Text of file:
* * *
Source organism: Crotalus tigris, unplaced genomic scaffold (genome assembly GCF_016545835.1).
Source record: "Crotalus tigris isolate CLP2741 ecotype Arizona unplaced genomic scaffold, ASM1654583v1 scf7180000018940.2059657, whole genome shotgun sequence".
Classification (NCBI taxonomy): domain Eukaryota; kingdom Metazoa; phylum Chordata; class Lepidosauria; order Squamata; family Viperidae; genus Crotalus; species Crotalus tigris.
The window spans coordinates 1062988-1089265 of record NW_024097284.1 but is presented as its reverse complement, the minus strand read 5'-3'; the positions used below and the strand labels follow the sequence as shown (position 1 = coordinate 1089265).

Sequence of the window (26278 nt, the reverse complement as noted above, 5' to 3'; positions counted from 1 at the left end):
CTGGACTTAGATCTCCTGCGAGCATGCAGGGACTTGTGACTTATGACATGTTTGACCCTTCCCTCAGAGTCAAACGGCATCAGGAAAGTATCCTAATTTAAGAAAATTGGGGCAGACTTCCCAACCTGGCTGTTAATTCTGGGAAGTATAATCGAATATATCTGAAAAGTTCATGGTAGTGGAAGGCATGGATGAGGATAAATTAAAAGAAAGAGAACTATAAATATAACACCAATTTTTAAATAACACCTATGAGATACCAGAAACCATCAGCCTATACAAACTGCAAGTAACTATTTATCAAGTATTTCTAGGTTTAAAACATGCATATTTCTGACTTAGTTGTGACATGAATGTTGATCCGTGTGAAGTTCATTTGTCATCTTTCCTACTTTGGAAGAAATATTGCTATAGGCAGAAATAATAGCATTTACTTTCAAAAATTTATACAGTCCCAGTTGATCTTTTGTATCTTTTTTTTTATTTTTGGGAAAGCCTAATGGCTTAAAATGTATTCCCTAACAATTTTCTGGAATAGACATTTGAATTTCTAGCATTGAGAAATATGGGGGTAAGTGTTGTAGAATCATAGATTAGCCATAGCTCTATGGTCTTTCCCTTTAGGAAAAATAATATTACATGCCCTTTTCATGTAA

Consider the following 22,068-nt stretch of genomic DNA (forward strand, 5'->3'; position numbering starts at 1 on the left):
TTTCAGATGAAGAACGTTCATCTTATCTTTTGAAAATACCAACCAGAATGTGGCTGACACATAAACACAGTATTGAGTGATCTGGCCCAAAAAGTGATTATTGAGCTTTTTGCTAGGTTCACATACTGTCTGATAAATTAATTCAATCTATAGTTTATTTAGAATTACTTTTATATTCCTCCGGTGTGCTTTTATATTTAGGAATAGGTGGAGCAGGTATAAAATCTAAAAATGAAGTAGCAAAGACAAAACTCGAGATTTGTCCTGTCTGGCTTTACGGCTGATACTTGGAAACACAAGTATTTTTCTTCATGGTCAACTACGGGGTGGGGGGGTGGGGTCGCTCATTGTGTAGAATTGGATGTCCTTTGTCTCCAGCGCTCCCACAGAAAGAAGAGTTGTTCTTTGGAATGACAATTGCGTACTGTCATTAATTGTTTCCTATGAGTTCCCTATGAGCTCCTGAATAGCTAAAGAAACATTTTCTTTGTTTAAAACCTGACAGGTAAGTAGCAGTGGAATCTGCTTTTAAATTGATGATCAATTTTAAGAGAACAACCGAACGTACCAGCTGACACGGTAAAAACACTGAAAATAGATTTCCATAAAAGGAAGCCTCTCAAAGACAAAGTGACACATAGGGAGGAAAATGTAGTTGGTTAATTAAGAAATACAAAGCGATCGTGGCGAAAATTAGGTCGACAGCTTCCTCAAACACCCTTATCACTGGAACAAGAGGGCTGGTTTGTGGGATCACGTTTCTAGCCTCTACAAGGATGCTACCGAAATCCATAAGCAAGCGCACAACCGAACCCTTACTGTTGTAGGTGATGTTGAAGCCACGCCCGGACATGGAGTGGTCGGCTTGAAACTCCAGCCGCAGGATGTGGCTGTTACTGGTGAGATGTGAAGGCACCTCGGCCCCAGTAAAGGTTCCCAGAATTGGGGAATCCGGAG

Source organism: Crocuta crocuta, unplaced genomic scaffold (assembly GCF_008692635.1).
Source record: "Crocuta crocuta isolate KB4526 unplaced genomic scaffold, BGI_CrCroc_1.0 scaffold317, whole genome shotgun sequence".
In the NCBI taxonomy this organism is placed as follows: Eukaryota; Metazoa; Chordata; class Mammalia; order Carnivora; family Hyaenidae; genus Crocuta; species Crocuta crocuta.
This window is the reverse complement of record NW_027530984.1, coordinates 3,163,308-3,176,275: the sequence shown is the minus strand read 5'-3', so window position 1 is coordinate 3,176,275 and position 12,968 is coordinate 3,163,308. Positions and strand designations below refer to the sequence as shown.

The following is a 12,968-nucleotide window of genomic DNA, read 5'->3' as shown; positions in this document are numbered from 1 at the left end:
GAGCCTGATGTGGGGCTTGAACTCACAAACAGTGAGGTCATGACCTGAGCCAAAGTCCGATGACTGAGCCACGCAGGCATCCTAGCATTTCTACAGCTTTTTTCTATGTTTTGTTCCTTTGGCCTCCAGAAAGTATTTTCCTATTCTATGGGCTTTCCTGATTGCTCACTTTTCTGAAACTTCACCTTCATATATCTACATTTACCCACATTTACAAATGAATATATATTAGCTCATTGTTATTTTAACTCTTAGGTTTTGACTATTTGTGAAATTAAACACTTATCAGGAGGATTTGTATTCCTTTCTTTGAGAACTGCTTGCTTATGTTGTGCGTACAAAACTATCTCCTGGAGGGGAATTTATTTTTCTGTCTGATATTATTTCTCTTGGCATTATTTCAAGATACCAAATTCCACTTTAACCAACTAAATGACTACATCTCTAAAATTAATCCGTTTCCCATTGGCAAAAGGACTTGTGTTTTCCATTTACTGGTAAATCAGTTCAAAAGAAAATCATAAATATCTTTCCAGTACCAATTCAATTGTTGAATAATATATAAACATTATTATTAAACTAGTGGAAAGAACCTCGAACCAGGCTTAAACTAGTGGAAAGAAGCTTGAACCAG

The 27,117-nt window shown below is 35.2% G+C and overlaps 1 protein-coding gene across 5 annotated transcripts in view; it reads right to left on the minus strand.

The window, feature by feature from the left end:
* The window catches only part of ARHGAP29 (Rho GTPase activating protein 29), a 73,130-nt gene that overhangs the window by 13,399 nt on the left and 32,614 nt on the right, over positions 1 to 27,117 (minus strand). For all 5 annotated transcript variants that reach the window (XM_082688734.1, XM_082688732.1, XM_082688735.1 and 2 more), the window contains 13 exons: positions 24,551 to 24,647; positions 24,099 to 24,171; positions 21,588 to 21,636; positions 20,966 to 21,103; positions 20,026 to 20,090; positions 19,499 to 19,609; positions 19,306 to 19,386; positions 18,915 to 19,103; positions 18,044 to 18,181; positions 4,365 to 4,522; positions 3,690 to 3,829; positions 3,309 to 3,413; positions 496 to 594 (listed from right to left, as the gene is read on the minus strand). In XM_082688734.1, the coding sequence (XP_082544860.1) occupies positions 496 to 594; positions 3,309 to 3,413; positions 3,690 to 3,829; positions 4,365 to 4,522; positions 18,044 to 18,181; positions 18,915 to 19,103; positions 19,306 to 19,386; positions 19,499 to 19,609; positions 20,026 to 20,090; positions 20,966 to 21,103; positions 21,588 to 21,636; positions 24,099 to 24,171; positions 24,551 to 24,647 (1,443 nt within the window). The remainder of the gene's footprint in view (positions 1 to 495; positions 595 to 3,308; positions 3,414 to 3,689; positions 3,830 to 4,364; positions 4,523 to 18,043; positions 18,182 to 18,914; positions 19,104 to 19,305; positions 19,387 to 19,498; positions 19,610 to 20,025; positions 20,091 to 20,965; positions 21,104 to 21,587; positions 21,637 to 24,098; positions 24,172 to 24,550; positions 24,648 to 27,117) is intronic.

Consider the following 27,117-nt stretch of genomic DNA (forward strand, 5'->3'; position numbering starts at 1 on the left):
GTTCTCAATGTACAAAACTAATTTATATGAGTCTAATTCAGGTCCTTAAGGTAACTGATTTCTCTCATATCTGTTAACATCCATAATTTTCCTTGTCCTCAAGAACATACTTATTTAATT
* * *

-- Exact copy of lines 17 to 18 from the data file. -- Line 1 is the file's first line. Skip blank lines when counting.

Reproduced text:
* The window catches only part of ARHGAP29 (Rho GTPase activating protein 29), a 73,130-nt gene that overhangs the window by 13,399 nt on the left and 32,614 nt on the right, over positions 1 to 27,117 (minus strand). For all 5 annotated transcript variants that reach the window (XM_082688734.1, XM_082688732.1, XM_082688735.1 and 2 more), the window contains 13 exons: positions 24,551 to 24,647; positions 24,099 to 24,171; positions 21,588 to 21,636; positions 20,966 to 21,103; positions 20,026 to 20,090; positions 19,499 to 19,609; positions 19,306 to 19,386; positions 18,915 to 19,103; positions 18,044 to 18,181; positions 4,365 to 4,522; positions 3,690 to 3,829; positions 3,309 to 3,413; positions 496 to 594 (listed from right to left, as the gene is read on the minus strand). In XM_082688734.1, the coding sequence (XP_082544860.1) occupies positions 496 to 594; positions 3,309 to 3,413; positions 3,690 to 3,829; positions 4,365 to 4,522; positions 18,044 to 18,181; positions 18,915 to 19,103; positions 19,306 to 19,386; positions 19,499 to 19,609; positions 20,026 to 20,090; positions 20,966 to 21,103; positions 21,588 to 21,636; positions 24,099 to 24,171; positions 24,551 to 24,647 (1,443 nt within the window). The remainder of the gene's footprint in view (positions 1 to 495; positions 595 to 3,308; positions 3,414 to 3,689; positions 3,830 to 4,364; positions 4,523 to 18,043; positions 18,182 to 18,914; positions 19,104 to 19,305; positions 19,387 to 19,498; positions 19,610 to 20,025; positions 20,091 to 20,965; positions 21,104 to 21,587; positions 21,637 to 24,098; positions 24,172 to 24,550; positions 24,648 to 27,117) is intronic.

Consider the following 27,117-nt stretch of genomic DNA (forward strand, 5'->3'; position numbering starts at 1 on the left):